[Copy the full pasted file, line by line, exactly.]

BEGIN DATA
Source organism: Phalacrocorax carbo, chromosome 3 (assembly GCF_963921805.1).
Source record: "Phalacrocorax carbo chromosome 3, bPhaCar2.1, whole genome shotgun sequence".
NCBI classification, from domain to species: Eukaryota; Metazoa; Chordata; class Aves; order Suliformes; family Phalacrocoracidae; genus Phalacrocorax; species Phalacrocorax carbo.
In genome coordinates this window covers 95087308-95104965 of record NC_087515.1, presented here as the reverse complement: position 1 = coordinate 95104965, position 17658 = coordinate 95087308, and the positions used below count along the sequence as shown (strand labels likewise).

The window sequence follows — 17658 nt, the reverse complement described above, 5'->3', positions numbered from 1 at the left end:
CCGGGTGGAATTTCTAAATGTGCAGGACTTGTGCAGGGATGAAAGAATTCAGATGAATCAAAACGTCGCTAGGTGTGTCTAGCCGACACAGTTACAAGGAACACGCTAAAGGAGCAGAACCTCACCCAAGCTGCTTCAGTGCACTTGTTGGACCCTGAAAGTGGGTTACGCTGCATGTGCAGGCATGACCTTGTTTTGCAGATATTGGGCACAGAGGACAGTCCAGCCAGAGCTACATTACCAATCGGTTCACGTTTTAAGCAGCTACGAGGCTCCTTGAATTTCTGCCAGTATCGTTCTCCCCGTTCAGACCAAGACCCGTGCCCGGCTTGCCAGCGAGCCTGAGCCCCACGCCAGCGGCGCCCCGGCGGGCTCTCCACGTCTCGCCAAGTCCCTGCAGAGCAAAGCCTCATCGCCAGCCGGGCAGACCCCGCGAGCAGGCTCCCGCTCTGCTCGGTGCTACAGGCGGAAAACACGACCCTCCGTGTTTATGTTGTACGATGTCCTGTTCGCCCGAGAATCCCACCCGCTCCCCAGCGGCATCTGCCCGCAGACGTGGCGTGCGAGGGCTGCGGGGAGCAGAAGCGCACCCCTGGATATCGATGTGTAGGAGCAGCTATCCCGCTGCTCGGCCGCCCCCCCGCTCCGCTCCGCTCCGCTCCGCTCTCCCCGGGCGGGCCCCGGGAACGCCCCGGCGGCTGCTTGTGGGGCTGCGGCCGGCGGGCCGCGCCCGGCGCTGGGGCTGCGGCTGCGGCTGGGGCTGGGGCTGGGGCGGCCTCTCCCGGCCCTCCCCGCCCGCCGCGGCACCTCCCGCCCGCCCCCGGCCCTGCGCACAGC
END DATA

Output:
Source organism: Phalacrocorax carbo, chromosome 3 (assembly GCF_963921805.1).
Source record: "Phalacrocorax carbo chromosome 3, bPhaCar2.1, whole genome shotgun sequence".
NCBI classification, from domain to species: Eukaryota; Metazoa; Chordata; class Aves; order Suliformes; family Phalacrocoracidae; genus Phalacrocorax; species Phalacrocorax carbo.
In genome coordinates this window covers 95087308-95104965 of record NC_087515.1, presented here as the reverse complement: position 1 = coordinate 95104965, position 17658 = coordinate 95087308, and the positions used below count along the sequence as shown (strand labels likewise).

The window sequence follows — 17658 nt, the reverse complement described above, 5'->3', positions numbered from 1 at the left end:
CCGGGTGGAATTTCTAAATGTGCAGGACTTGTGCAGGGATGAAAGAATTCAGATGAATCAAAACGTCGCTAGGTGTGTCTAGCCGACACAGTTACAAGGAACACGCTAAAGGAGCAGAACCTCACCCAAGCTGCTTCAGTGCACTTGTTGGACCCTGAAAGTGGGTTACGCTGCATGTGCAGGCATGACCTTGTTTTGCAGATATTGGGCACAGAGGACAGTCCAGCCAGAGCTACATTACCAATCGGTTCACGTTTTAAGCAGCTACGAGGCTCCTTGAATTTCTGCCAGTATCGTTCTCCCCGTTCAGACCAAGACCCGTGCCCGGCTTGCCAGCGAGCCTGAGCCCCACGCCAGCGGCGCCCCGGCGGGCTCTCCACGTCTCGCCAAGTCCCTGCAGAGCAAAGCCTCATCGCCAGCCGGGCAGACCCCGCGAGCAGGCTCCCGCTCTGCTCGGTGCTACAGGCGGAAAACACGACCCTCCGTGTTTATGTTGTACGATGTCCTGTTCGCCCGAGAATCCCACCCGCTCCCCAGCGGCATCTGCCCGCAGACGTGGCGTGCGAGGGCTGCGGGGAGCAGAAGCGCACCCCTGGATATCGATGTGTAGGAGCAGCTATCCCGCTGCTCGGCCGCCCCCCCGCTCCGCTCCGCTCCGCTCCGCTCTCCCCGGGCGGGCCCCGGGAACGCCCCGGCGGCTGCTTGTGGGGCTGCGGCCGGCGGGCCGCGCCCGGCGCTGGGGCTGCGGCTGCGGCTGGGGCTGGGGCTGGGGCGGCCTCTCCCGGCCCTCCCCGCCCGCCGCGGCACCTCCCGCCCGCCCCCGGCCCTGCGCACAGC